End of Innocence: Paul Williams on the birth of Irish organised crime
Gangland may feel like a modern phenomenon, but it was 50 years ago when it dawned on criminals that careful planning and heavy use of arms would make them more effective. The brutal history of Irish organised crime can be traced back to a summer of armed raids in 1969
In March 1969, following their most successful robbery yet, the country's first organised crime grouping - a motley gang of Republicans, Marxists, Trotskyites, anarchists and criminals - gave themselves the name Saor Éire or Free Ireland.
They were jubilant after eight members of the gang, dressed in full combat gear and carrying machine guns, invaded the Northern border town of Newry and robbed two banks. After exchanging gunfire with the RUC, they made their way back to the Republic with £22,000 - the biggest cash robbery ever recorded on either side of the Border at that time.
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The gang were to carry out another three robberies over subsequent months in Wicklow, Dublin and Meath in an alarming upsurge in serious crime.
On September 25, 1969 they took over the town of Kells, cutting phone lines and blocking approach roads before robbing the National Bank. They did the same a year later in the village of Rathdrum in Wicklow.
The nucleus of the grouping was four young men - Joe Dillon, Frank Keane, Martin Casey and Liam Walsh - who had left the IRA in the early 1960s in protest over its political direction and lack of military action.
Saor Éire had an estimated 60 members across the country with a hardcore of 20.
Fifty years later it may seem like the material from an unused sketch in an episode of Father Ted, but the fact is that Ireland's first professional crime gang sought legitimacy by styling themselves on the iconic South American rebel leader Che Guevara. They rationalised their well-planned armed robberies not as crimes but military actions in a new socialist revolution with the proceeds used to finance a movement that would encourage workers and farmers to rise up against the State.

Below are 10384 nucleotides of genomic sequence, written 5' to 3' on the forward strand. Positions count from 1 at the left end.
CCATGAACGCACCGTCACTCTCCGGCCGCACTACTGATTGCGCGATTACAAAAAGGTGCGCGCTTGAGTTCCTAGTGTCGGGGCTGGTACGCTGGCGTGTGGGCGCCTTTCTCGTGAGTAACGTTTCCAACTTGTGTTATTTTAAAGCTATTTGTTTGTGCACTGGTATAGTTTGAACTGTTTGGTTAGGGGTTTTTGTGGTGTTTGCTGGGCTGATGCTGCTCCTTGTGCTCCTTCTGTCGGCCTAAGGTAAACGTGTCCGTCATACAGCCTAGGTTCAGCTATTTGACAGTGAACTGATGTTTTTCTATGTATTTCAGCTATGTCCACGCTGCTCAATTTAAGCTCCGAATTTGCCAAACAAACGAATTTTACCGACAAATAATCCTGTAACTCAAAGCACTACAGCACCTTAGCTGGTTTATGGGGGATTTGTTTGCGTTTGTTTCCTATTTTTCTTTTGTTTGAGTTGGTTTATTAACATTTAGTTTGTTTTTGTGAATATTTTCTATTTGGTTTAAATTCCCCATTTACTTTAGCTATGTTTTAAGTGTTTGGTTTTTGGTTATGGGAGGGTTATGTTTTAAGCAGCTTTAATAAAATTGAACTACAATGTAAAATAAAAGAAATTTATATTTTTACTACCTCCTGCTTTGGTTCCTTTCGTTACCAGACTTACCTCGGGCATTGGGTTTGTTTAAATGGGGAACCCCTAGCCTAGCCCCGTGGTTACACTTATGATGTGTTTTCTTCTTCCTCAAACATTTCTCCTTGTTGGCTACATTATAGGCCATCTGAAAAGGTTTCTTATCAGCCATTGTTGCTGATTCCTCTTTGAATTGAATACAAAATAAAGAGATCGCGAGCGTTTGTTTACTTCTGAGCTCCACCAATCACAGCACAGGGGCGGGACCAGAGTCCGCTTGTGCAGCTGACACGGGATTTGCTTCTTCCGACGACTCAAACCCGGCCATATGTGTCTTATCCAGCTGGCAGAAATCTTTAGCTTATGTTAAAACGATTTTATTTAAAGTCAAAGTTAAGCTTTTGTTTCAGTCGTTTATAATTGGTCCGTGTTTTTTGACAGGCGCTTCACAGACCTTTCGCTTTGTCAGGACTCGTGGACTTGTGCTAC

In a statement issued to The Irish Times, the gang pushed a quasi-political agenda when they claimed responsibility for the Kells robbery. Dubbing themselves the Saor Éire Action Group, they claimed that the proceeds of the robbery would be "used to finance a movement which will strive for a workers' republic".
There was never any evidence that the working classes benefited from Saor Éire's efforts: most of the robberies were "half-and-half operations" - half the proceeds went to the 'cause' and the other into the pockets of those who carried them out.
Still, Saor Éire played a pivotal role in the evolution of organised crime and terrorism. It was a well-organised, heavily armed and highly motivated gang that pulled off heists with meticulous planning and efficiency; firing shots in the air to prevent heroics and making off with the cash in under four minutes.
The group set an example for scores of other would-be blaggers (armed robbers) including terrorists and criminals alike, by showing them how easy it was to rob banks and not get caught. They exposed how ill-equipped the police and the justice system were to deal with this new phenomenon of serious crime.
As their notoriety - and audacity - increased with each robbery, Saor Éire attracted the attention of a generation of disaffected young men who would eventually become household names for all the wrong reasons.
Youngsters like Christy 'Bronco' Dunne, who headed up the first Irish family to become synonymous with the drug trade, were attracted by the anarchic rhetoric, the promise of excitement and the lure of easy money.
Dunne was the eldest of a large family who grew up in abject poverty in Crumlin. Many of them had, like many of the other major players who were to become household names, been incarcerated in the brutal industrial and reformatory school system.
To make matters more complicated, the political situation was headed towards chaos in the summer of 1969 when the cauldron that was Northern Ireland finally boiled over with the Battle of the Bogside in Derry and widespread sectarian attacks on Catholics in Belfast as a unionist reaction to the nationalist people seeking civil rights.
Refugees fled to the Republic as the violence intensified and hundreds of families were burned out of their homes.
Christy Dunne was a colourful character who came to epitomise the peculiar circumstances of the Ireland of 1969 when organised crime and future terrorists took hold thanks to an unholy alliance with the political establishment.
In 1969, Dunne organised the delivery of at least 35 handguns to Saor Éire which he had stolen from the Parker-Hale munitions factory in Birmingham through a contact.
Many years later, in the 1990s, a memo found in the Department of Justice revealed that intelligence had been received at the time that Jock Haughey, Charles Haughey's brother, had travelled to London with Saor Éire man Martin Casey in November of that year for the purpose of buying the consignment of guns which had been organised by Christy Dunne.
The document also named two government ministers, Charles Haughey and Neil Blaney, as funding the operation.